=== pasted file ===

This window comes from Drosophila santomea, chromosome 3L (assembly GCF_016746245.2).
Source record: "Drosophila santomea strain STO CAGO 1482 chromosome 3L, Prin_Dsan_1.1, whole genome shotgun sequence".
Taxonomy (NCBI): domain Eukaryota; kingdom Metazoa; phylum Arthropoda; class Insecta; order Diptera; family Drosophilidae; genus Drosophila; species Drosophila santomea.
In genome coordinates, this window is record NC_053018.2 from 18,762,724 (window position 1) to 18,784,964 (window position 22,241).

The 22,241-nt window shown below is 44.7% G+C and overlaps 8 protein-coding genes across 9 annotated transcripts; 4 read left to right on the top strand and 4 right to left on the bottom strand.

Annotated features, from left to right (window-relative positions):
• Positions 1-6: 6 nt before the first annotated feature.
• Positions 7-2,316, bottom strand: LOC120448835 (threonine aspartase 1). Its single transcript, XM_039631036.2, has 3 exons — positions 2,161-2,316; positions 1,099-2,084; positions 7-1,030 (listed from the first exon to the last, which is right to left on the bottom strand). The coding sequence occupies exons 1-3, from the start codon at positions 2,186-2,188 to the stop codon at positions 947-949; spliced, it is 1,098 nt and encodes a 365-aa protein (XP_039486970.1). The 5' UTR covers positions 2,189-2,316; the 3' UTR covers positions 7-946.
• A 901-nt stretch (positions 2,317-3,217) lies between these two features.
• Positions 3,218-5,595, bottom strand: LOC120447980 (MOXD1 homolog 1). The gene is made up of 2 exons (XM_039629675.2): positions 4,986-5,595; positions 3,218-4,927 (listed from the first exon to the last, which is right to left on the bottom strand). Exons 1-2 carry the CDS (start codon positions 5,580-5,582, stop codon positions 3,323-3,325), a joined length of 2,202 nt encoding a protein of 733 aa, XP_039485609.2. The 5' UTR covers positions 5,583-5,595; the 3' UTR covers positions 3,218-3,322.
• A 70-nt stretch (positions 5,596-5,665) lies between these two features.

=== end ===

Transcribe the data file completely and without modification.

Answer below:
This window comes from Drosophila santomea, chromosome 3L (assembly GCF_016746245.2).
Source record: "Drosophila santomea strain STO CAGO 1482 chromosome 3L, Prin_Dsan_1.1, whole genome shotgun sequence".
Taxonomy (NCBI): domain Eukaryota; kingdom Metazoa; phylum Arthropoda; class Insecta; order Diptera; family Drosophilidae; genus Drosophila; species Drosophila santomea.
In genome coordinates, this window is record NC_053018.2 from 18,762,724 (window position 1) to 18,784,964 (window position 22,241).

The 22,241-nt window shown below is 44.7% G+C and overlaps 8 protein-coding genes across 9 annotated transcripts; 4 read left to right on the top strand and 4 right to left on the bottom strand.

Annotated features, from left to right (window-relative positions):
• Positions 1-6: 6 nt before the first annotated feature.
• Positions 7-2,316, bottom strand: LOC120448835 (threonine aspartase 1). Its single transcript, XM_039631036.2, has 3 exons — positions 2,161-2,316; positions 1,099-2,084; positions 7-1,030 (listed from the first exon to the last, which is right to left on the bottom strand). The coding sequence occupies exons 1-3, from the start codon at positions 2,186-2,188 to the stop codon at positions 947-949; spliced, it is 1,098 nt and encodes a 365-aa protein (XP_039486970.1). The 5' UTR covers positions 2,189-2,316; the 3' UTR covers positions 7-946.
• A 901-nt stretch (positions 2,317-3,217) lies between these two features.
• Positions 3,218-5,595, bottom strand: LOC120447980 (MOXD1 homolog 1). The gene is made up of 2 exons (XM_039629675.2): positions 4,986-5,595; positions 3,218-4,927 (listed from the first exon to the last, which is right to left on the bottom strand). Exons 1-2 carry the CDS (start codon positions 5,580-5,582, stop codon positions 3,323-3,325), a joined length of 2,202 nt encoding a protein of 733 aa, XP_039485609.2. The 5' UTR covers positions 5,583-5,595; the 3' UTR covers positions 3,218-3,322.
• A 70-nt stretch (positions 5,596-5,665) lies between these two features.